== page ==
Sound And Light Play Off Acrylic And Wire In This Engaging Circuit Sculpture

It’s no secret that we really like circuit sculptures around here, and we never tire of seeing what creative ways people come up with to celebrate the components used to make a project, rather than locking them away in an enclosure. And a circuit sculpture that incorporates sound and light in its design is always a real treat to discover.

Called “cwymriad” by its designer, [Eirik Brandal], this sound sculpture incorporates all kinds of beautiful elements. The framework is made from thick pieces of acrylic, set at interesting angles to each other and in contrasting colors. The sound-generating circuit, which uses square wave outputs from an ESP32 to provide carrier and modulation signals for a dual ring modulator, is built on a framework of tinned wires. The sounds the sculpture makes have a lovely resonance to them, like random bells and chimes that fade and mix together. There’s also a matrix of white LEDs that form a sort of digital oscilloscope that displays shifting waveforms in time with the music.

While we like the way this looks and sounds, the real bonus here is the details of construction in the video below. [Eirik]’s careful craftsmanship working with multiple materials is evident throughout; we were especially impressed by the work needed to drill holes for the LED matrix, any one of which slightly out of place would have been painfully obvious in the finished product.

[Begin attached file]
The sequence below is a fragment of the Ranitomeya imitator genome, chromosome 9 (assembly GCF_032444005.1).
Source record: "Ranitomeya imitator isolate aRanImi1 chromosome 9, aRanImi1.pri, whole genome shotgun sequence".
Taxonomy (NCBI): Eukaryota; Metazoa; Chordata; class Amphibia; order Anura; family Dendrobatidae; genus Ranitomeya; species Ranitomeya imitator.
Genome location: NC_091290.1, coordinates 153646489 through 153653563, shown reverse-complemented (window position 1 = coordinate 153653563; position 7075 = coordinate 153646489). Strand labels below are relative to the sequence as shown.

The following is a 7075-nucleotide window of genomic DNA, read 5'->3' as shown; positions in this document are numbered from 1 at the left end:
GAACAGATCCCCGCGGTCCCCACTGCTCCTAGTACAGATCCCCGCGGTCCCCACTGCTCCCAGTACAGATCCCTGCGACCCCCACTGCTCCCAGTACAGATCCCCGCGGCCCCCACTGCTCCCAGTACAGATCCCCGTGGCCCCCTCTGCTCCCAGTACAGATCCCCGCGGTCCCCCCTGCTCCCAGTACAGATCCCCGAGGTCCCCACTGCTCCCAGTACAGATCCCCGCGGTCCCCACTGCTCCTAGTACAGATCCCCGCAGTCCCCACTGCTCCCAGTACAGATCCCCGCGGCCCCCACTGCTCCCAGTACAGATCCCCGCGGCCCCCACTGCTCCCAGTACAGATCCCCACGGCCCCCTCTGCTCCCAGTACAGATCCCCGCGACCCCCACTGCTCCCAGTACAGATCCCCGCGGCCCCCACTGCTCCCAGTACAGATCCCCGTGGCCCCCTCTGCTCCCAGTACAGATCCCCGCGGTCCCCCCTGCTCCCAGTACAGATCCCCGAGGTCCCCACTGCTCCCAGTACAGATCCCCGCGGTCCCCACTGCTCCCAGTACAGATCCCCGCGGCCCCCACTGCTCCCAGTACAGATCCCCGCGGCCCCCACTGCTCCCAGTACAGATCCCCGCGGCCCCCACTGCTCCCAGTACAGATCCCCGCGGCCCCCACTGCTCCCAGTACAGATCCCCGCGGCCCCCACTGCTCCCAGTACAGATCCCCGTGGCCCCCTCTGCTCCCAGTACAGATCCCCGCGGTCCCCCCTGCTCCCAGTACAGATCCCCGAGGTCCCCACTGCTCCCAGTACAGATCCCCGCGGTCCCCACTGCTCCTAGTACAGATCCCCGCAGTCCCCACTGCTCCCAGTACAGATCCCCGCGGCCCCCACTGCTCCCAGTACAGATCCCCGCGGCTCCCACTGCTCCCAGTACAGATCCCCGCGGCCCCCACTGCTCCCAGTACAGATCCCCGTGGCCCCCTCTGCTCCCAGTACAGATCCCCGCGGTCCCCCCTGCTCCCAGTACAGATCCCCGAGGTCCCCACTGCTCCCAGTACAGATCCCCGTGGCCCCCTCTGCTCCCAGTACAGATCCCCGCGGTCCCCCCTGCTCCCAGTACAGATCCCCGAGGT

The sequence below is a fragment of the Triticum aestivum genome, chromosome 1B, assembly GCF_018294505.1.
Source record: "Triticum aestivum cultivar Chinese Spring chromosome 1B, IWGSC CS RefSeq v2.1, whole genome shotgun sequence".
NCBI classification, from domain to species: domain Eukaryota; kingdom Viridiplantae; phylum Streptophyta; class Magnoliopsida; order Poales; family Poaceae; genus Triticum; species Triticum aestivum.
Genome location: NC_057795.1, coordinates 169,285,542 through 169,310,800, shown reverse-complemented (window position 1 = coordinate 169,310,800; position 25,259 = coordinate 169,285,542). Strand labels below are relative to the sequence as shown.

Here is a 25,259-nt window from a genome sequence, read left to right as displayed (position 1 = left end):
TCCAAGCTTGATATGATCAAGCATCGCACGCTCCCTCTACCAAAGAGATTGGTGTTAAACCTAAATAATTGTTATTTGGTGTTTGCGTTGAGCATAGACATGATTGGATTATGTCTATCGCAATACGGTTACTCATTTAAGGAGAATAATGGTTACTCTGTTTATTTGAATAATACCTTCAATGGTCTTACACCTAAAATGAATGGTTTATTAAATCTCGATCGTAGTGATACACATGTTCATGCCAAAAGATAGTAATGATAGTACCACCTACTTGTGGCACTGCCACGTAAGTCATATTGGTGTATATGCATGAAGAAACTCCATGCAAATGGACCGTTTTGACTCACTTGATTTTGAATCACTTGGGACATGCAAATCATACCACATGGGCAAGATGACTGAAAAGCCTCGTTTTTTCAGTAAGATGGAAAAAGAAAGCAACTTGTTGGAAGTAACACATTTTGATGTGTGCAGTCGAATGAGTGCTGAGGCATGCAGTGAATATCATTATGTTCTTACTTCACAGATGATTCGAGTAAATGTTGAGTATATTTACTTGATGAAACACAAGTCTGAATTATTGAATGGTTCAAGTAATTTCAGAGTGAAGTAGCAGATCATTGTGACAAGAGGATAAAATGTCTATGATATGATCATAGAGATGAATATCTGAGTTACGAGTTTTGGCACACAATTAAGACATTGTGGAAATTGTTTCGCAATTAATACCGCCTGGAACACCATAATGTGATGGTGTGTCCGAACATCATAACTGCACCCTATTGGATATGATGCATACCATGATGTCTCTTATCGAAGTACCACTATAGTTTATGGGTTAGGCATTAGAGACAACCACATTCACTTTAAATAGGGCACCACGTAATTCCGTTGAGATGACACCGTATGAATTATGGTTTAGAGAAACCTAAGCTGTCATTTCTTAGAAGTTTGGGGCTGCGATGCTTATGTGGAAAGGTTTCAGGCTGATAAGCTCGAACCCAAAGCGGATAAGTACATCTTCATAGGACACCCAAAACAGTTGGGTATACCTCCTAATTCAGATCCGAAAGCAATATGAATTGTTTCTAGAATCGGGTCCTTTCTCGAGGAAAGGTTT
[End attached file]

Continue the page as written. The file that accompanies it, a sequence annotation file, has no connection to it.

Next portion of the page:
This is far from [Eirik]’s first appearance on these pages. His vacuum tube and silicon “ioalieia” was featured just a few weeks back, and “ddrysfeöd” used the acrylic parts as light pipes in a lovely way.

3 thoughts on “Sound And Light Play Off Acrylic And Wire In This Engaging Circuit Sculpture

  1. When I saw the “oscilloscope” I was expecting an LM3914/CD4017 based Forrest Mims design. Seems like you could dispense with the ESP32 if you fed pseudorandom data to a pair of TLC7524 DACs controlling simple VCOs.
    Anyhow, respect to the soldering job and the fortitude to tediously/permanently solder something as dodgy as a PT3299.

  2. It looks very interesting.

    After seeing the block diagram I was very keen to see how the analogue magic was done.

    Unfortunately there is no Schematic so we’re left with –

    It looks very interesting.

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